Critical habitat is key to the survival of endangered species. In fact, a study by the Center found, plants and animals with federally protected critical habitat are more than twice as likely to be moving toward recovery than species without it.




One of the Endangered Species Act’s strongest provisions, designation of “critical habitat” is required for all domestic species listed under the Act. Critical habitat includes specific areas within a species’ current range that have “physical or biological features essential to the conservation of the species,” as well as areas outside the species’ current range upon a determination “that such areas are essential for the conservation of the species.” In other words, the original definition of critical habitat said it must include all areas deemed important to a species’ survival or recovery, whether the species currently resides in those areas, historically resided in those areas, uses those areas for movement, or needs them for any other reason.

Critical habitat provides key protections for listed species by prohibiting federal agencies from permitting, funding, or carrying out actions that “adversely modify” designated areas. Designating critical habitat also provides vital information to local governments and citizens about where important habitat for endangered species is located — and why they should help conserve it.


Despite the obvious importance of critical habitat, both the U.S. Fish and Wildlife Service and the National Marine Fisheries Service — the agencies required by law to designate critical habitat — have been hesitant to protect it. Ever since the Endangered Species Act was passed in 1973, the agencies (especially the Fish and Wildlife Service) often drag their feet on designating critical habitat or even refuse to designate it altogether.

The Center is constantly working to ensure every species listed under the Act is granted critical habitat. We’ve had great success with lawsuits to pressure the Fish and Wildlife Service and the National Marine Fisheries Service to protect habitat as soon as possible after a species receives federal protection.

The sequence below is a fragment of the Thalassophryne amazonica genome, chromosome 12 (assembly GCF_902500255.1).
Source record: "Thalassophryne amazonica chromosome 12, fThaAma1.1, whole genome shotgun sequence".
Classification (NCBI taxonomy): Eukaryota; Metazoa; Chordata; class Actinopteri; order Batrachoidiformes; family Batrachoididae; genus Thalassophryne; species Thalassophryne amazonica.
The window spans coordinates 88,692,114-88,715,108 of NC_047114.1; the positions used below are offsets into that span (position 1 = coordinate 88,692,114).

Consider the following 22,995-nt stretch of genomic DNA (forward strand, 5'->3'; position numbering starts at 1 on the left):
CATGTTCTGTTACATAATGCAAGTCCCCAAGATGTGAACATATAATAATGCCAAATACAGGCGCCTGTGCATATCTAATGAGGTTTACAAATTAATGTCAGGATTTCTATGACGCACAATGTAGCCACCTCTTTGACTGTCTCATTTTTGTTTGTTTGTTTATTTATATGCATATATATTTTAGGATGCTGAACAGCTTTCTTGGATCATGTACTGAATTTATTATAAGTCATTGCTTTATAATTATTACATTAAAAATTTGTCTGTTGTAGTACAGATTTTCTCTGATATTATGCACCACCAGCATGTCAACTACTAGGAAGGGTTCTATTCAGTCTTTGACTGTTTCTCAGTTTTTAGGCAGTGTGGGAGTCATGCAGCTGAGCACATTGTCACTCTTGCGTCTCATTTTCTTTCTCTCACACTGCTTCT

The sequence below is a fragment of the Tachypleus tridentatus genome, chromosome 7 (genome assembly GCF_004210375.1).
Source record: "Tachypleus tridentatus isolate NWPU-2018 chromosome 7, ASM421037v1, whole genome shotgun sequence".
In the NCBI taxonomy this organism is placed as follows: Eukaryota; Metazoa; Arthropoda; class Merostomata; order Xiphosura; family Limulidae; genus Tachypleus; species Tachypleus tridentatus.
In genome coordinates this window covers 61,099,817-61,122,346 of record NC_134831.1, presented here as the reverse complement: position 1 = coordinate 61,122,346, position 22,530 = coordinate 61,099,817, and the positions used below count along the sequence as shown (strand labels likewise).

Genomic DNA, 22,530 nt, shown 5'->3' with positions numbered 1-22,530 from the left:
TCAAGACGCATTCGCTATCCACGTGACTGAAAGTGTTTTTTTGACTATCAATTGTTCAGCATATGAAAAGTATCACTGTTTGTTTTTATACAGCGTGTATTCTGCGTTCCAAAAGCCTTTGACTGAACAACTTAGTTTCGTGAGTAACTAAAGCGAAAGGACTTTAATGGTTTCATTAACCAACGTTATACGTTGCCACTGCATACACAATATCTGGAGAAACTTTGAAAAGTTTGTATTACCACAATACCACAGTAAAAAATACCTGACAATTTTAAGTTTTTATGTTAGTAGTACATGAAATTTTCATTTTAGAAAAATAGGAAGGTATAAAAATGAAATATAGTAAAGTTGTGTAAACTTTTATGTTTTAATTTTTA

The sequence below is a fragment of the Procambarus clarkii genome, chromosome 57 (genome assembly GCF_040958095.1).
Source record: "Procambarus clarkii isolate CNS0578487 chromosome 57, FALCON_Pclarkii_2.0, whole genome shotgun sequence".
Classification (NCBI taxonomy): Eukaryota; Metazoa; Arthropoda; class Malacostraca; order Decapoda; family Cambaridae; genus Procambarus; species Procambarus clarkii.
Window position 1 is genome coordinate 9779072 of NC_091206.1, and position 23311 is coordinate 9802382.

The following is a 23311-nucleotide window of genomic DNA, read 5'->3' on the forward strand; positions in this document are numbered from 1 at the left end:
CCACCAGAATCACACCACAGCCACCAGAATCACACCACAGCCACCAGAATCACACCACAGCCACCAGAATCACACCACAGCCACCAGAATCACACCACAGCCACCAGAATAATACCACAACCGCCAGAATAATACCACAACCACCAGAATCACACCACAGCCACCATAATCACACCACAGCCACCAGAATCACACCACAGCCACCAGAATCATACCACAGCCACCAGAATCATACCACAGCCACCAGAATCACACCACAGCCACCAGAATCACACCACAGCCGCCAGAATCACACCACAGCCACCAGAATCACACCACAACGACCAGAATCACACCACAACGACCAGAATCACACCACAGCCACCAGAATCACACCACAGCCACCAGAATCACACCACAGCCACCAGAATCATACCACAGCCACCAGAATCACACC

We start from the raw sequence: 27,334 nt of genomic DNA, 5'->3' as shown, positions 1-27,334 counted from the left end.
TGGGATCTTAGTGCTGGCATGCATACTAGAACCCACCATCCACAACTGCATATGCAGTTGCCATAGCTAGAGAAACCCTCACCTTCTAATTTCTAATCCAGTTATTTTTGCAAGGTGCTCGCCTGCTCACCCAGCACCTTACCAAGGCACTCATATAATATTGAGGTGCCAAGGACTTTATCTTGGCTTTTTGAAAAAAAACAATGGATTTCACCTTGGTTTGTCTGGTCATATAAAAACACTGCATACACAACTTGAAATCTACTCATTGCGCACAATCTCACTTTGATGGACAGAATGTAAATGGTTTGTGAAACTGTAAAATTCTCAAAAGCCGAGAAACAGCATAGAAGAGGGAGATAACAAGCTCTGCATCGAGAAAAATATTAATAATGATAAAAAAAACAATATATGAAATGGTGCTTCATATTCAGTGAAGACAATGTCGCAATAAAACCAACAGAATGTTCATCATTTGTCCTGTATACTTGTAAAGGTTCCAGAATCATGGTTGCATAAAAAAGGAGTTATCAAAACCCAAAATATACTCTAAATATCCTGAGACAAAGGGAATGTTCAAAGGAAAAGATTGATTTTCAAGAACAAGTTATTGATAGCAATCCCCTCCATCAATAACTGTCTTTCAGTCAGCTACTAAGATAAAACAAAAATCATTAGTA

Critical Habitat Rules Under Threat

Likely because of its effectiveness, critical habitat has frequently come under attack. In 2019 the Trump administration passed rules exempting species threatened by climate change (or other threats not involving direct habitat destruction) from getting critical habitat at all. These regulations also raised the bar for what constitutes “adverse modification” to habitat, letting projects proceed if their impacts are deemed localized. That leaves many species vulnerable to a death by a thousand cuts. 

Still not satisfied, the Trump administration issued a new proposal in late July 2020 to severely limit the government’s ability to protect habitat that imperiled animals and plants will need to survive and recover.  

The latest in its attempt to weaken the Endangered Species Act, this proposal limits protections to habitat that could currently support the species — but would not protect areas that could be restored or safeguarded to provide additional habitat for future recovery. That would preclude protecting habitat that has been historically used by a species as well as habitat that could be important as species move in response to threats such as climate change.

Our Work Continues

We have challenged the 2019 regulations weakening critical habitat in court, will challenge the additional change proposed in 2020, and continue our fight to make sure every single listed species receives the habitat it needs to survive. If we don’t, the extinction crisis will rapidly worsen. We can’t let that happen.

Banner photo of California condors by Loren Chipman/Flickr